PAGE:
This was really fun. So I washed all of my batting samples together in the same load with a very hot washing machine. And it’s all 100% cotton fabric and 100% cotton thread. So if there was any shrinking it really happened within the batting itself. You can see there’s not a ton of loft in here. It gives you kind of a nice antique texture. And it washed up very well. And didn’t have a big mess on the edge. I left all of the edges raw so we could also see what happened to the batting in the washing. Because I had never washed a quilt before. I’ve always just put them on my wall and vacuumed them when they got dusty before.

So moving down our series. And I don’t know if you can really tell if you look at my pile here but the first one was the kind of a mid-loft and then this is considered a high loft cotton. And that higher loft cotton, I’ve got a little bit more pinch to it. The reason that the loft matters is the loft gives us a little bit more elevation to the areas we do not machine quilt. So they call theirs Cotton Delux. It has a really nice hand on it. And also the heavier weight of the batting when it comes to the natural fibers, the warmer the quilt could be. So if you’re looking at this for utilitarian uses, I would use a heavier cotton so that it stays nice and warm. And you get a little bit more from the work you’re doing within the loft and the machine quilting itself. They call their Delux. And I really enjoyed quilting on this as well. This is what it looks like washed. So you’re going to get a better washed texture. More loft. More something use the word character out of your batting sample if you’re using a higher loft cotton batting than a lower loft cotton batting. So I really like the way this washed sample finished up very nicely. Ok?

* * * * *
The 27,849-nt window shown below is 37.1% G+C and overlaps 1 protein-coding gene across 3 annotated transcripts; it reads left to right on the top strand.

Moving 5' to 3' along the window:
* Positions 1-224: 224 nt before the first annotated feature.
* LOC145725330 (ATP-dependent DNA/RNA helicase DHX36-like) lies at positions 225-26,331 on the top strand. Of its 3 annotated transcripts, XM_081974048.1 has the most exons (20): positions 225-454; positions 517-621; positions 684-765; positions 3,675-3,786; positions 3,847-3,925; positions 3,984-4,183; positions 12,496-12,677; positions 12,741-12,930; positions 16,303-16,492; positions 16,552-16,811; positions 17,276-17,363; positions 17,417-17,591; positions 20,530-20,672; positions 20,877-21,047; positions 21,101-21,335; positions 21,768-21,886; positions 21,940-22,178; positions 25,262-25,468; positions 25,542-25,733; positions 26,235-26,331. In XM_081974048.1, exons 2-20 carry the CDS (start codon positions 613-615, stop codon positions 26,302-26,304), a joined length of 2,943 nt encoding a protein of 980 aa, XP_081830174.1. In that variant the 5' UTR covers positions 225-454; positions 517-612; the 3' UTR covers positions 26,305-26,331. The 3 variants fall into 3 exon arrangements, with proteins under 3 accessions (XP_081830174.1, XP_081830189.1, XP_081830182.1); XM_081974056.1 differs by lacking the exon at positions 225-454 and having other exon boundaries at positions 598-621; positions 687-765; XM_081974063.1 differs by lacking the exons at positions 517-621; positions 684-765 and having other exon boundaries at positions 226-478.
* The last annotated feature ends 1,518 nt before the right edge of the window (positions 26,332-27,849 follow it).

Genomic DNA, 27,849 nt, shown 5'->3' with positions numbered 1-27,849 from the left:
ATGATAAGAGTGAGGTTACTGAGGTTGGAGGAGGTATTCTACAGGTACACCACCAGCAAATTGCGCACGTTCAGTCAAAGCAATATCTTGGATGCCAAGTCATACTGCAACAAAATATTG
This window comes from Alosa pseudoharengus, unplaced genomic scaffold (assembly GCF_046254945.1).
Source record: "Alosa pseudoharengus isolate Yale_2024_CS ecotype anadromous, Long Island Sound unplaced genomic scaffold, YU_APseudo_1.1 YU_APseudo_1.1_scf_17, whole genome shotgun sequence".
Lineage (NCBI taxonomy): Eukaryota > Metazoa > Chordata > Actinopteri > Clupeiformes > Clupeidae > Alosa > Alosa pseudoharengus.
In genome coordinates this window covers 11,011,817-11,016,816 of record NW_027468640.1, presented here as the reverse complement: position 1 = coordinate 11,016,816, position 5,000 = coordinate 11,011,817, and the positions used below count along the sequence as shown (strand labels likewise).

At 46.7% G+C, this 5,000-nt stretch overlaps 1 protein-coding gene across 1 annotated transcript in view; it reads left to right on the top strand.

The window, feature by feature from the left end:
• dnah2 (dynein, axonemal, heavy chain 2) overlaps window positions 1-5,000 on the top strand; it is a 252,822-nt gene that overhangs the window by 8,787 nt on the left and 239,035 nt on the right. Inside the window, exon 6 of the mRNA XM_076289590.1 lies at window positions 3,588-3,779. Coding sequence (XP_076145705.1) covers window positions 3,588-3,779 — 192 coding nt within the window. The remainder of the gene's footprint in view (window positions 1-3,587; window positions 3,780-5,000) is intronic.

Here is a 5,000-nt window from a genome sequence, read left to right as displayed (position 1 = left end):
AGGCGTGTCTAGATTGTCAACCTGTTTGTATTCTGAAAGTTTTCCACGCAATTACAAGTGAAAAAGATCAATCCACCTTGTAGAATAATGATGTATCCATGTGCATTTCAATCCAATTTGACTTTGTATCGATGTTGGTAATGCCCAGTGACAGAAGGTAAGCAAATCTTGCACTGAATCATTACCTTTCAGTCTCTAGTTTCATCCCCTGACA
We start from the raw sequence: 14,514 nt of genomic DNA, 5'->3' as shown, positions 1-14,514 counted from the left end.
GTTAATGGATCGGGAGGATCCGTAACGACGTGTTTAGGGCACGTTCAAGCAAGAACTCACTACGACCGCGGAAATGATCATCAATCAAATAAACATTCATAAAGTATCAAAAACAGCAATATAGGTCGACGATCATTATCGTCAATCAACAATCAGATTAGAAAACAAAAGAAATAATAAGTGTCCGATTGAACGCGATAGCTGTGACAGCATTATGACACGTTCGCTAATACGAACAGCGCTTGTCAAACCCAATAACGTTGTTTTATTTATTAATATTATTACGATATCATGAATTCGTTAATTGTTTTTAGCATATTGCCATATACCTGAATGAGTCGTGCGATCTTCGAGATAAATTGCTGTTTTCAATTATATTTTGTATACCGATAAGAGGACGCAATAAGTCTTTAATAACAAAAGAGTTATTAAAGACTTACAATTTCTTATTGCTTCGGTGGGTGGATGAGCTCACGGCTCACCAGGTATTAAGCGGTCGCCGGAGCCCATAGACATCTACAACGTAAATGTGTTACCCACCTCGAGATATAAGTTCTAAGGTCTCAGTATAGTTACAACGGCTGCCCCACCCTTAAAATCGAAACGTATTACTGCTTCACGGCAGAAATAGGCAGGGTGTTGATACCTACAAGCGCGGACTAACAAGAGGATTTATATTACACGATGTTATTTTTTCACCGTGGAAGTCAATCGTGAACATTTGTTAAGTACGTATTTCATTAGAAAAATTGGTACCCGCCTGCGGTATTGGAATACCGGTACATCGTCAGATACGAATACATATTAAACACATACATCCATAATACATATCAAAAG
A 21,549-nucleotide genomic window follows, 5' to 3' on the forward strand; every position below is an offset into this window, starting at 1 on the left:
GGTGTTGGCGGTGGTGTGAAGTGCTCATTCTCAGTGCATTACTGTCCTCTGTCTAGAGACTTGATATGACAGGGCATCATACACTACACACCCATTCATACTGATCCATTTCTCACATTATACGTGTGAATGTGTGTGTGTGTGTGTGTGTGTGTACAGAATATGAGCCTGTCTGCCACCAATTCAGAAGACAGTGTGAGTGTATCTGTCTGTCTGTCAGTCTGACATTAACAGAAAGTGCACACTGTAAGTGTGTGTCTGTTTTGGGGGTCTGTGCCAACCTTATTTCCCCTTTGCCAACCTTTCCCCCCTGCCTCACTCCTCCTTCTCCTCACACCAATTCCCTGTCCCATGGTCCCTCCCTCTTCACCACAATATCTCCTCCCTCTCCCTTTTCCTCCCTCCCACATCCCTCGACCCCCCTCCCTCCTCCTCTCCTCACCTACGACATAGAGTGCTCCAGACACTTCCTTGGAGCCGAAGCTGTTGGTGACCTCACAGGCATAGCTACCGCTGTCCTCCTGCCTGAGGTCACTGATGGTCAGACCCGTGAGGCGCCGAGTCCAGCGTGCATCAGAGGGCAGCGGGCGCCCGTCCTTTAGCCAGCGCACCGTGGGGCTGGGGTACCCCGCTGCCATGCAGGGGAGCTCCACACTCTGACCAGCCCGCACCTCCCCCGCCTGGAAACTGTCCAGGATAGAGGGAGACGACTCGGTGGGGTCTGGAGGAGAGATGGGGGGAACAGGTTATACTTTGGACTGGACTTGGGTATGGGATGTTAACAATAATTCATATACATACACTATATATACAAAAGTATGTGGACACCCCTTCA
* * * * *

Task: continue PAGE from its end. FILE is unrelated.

Now we’re going to talk about a few different blends that are out there. The first blend is a primarily natural blend. It’s a bamboo, silk and cotton blend. All natural fibers. I’m a bit on the fence though. And I don’t mean to be sounding negative but bamboo, to my understanding and I would love to be incorrect about this. Bamboo is not the best fiber for textiles but it’s a great fiber for like lumber. So they use a little bit of the bamboo. The bamboo gives it a very supple and soft elegant feel to the batting though. And the silk combination of the cotton made for a very, very nice batting to machine quilt. Just, what I’m trying to say is it’s not necessarily as eco-friendly as sometimes we might want to believe it is as a sewing fiber. And that goes for all uses of bamboo in the fiber because of the way they have to produce it, right? But this is the version of it unwashed. And it was very easy to machine quilt through. Very similar to the low-loft cotton. And here it is washed. And the washed feels almost it has now more drape than either of the first two samples have got a lot of good body and give to it. If I was giving a gift of a washed quilt this has a very, very nice finish to it. And it literally feels like air in my hands. So I really do like the finishing of the washed of the cotton-silk and tensile is another fiber that they use in there to help kind of bond it all together. Bamboo, silk and cotton was this choice. Ok?